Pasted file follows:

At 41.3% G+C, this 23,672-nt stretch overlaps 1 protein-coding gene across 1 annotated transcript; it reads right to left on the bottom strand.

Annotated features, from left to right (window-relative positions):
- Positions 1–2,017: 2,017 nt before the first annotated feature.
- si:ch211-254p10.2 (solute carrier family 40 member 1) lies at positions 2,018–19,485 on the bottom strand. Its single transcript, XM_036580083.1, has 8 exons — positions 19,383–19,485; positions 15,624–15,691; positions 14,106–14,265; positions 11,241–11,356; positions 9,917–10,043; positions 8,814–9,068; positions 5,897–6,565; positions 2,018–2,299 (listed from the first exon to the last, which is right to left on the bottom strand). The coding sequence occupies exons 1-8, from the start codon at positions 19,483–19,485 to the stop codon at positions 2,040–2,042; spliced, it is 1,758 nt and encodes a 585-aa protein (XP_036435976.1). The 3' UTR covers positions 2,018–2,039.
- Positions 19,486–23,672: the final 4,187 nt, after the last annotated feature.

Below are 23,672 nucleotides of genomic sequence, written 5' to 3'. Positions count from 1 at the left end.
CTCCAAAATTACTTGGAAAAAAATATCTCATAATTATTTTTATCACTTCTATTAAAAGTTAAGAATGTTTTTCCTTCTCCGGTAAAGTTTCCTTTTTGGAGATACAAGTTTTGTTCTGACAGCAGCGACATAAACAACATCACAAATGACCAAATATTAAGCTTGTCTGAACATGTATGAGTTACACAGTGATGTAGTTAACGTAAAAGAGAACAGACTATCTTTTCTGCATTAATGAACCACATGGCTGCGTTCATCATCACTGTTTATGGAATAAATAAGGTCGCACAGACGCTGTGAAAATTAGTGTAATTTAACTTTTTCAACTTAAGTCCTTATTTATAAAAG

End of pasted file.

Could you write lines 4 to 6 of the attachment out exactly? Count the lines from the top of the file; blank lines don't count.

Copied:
- si:ch211-254p10.2 (solute carrier family 40 member 1) lies at positions 2,018–19,485 on the bottom strand. Its single transcript, XM_036580083.1, has 8 exons — positions 19,383–19,485; positions 15,624–15,691; positions 14,106–14,265; positions 11,241–11,356; positions 9,917–10,043; positions 8,814–9,068; positions 5,897–6,565; positions 2,018–2,299 (listed from the first exon to the last, which is right to left on the bottom strand). The coding sequence occupies exons 1-8, from the start codon at positions 19,483–19,485 to the stop codon at positions 2,040–2,042; spliced, it is 1,758 nt and encodes a 585-aa protein (XP_036435976.1). The 3' UTR covers positions 2,018–2,039.
- Positions 19,486–23,672: the final 4,187 nt, after the last annotated feature.

Below are 23,672 nucleotides of genomic sequence, written 5' to 3'. Positions count from 1 at the left end.